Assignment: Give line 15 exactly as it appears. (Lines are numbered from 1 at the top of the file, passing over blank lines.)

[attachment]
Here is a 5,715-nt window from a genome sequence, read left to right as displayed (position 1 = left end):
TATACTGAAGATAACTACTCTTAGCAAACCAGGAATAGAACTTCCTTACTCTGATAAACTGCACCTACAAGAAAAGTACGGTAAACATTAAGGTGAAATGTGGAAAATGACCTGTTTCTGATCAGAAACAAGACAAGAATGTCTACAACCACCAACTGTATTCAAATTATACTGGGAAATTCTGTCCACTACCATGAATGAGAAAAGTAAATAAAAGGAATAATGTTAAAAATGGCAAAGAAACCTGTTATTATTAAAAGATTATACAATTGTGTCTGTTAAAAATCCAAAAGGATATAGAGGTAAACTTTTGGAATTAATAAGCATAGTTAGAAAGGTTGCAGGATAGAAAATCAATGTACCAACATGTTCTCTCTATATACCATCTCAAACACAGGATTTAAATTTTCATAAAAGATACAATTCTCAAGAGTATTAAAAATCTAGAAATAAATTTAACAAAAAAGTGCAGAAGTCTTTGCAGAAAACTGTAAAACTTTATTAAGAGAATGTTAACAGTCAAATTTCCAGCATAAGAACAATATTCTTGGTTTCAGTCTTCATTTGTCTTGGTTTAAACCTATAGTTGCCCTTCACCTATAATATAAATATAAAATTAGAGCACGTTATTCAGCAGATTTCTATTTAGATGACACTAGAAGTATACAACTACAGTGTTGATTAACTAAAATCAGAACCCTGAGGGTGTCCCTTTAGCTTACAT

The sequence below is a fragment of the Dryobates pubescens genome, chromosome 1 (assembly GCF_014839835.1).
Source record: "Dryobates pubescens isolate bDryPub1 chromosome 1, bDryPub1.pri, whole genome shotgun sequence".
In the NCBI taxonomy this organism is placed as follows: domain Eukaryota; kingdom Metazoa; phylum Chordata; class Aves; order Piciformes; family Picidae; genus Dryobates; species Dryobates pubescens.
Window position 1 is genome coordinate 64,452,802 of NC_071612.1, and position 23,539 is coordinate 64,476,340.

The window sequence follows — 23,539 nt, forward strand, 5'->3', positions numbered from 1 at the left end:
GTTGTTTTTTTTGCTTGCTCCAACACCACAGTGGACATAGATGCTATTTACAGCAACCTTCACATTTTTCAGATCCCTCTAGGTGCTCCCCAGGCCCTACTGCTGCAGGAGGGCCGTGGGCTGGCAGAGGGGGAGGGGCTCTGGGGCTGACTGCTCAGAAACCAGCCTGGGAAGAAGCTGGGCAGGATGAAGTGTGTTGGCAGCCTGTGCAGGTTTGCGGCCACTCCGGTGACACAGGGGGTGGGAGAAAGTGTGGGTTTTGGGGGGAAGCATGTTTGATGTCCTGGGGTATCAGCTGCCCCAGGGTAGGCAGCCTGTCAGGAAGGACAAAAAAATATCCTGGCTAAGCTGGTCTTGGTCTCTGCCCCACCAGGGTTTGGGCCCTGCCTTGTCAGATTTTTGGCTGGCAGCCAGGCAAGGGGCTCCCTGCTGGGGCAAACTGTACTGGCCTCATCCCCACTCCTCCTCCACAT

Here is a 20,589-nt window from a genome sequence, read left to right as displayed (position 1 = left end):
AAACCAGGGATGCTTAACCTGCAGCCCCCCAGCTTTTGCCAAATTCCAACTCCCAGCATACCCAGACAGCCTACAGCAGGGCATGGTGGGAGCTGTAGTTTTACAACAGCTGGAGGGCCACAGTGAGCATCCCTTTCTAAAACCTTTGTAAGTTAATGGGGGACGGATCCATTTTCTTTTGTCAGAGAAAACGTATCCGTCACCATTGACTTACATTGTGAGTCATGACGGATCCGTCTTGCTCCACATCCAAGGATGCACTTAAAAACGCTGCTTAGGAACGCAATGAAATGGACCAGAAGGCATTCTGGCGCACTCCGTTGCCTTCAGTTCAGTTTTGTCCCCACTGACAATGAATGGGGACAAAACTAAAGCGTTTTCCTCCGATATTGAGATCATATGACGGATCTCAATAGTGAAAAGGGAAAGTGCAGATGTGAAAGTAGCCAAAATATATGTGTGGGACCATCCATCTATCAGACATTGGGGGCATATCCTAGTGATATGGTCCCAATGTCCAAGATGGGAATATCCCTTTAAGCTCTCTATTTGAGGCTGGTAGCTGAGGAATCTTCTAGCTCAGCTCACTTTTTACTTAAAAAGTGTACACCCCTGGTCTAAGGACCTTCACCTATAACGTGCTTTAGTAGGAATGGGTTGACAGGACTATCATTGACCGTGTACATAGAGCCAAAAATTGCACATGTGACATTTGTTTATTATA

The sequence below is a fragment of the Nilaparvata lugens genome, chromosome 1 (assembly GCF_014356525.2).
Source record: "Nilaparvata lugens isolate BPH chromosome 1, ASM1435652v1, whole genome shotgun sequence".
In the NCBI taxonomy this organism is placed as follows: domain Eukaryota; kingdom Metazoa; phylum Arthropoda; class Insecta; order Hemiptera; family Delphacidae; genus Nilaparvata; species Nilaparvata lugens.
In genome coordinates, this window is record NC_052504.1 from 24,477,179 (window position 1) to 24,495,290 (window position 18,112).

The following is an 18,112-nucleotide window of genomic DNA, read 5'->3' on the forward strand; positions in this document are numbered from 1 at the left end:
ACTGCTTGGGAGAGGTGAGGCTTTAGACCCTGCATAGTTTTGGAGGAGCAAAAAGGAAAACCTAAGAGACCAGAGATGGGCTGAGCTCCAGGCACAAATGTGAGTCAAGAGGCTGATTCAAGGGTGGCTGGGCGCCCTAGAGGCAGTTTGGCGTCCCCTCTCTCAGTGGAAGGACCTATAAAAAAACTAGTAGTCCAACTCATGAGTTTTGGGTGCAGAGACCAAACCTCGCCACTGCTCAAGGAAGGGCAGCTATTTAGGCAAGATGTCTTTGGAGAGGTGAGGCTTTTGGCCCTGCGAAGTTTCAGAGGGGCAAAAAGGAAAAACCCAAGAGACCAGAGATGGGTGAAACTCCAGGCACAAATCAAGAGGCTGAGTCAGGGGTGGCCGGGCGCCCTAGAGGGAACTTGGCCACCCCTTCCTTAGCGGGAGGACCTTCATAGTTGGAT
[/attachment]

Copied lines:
The following is an 18,112-nucleotide window of genomic DNA, read 5'->3' on the forward strand; positions in this document are numbered from 1 at the left end: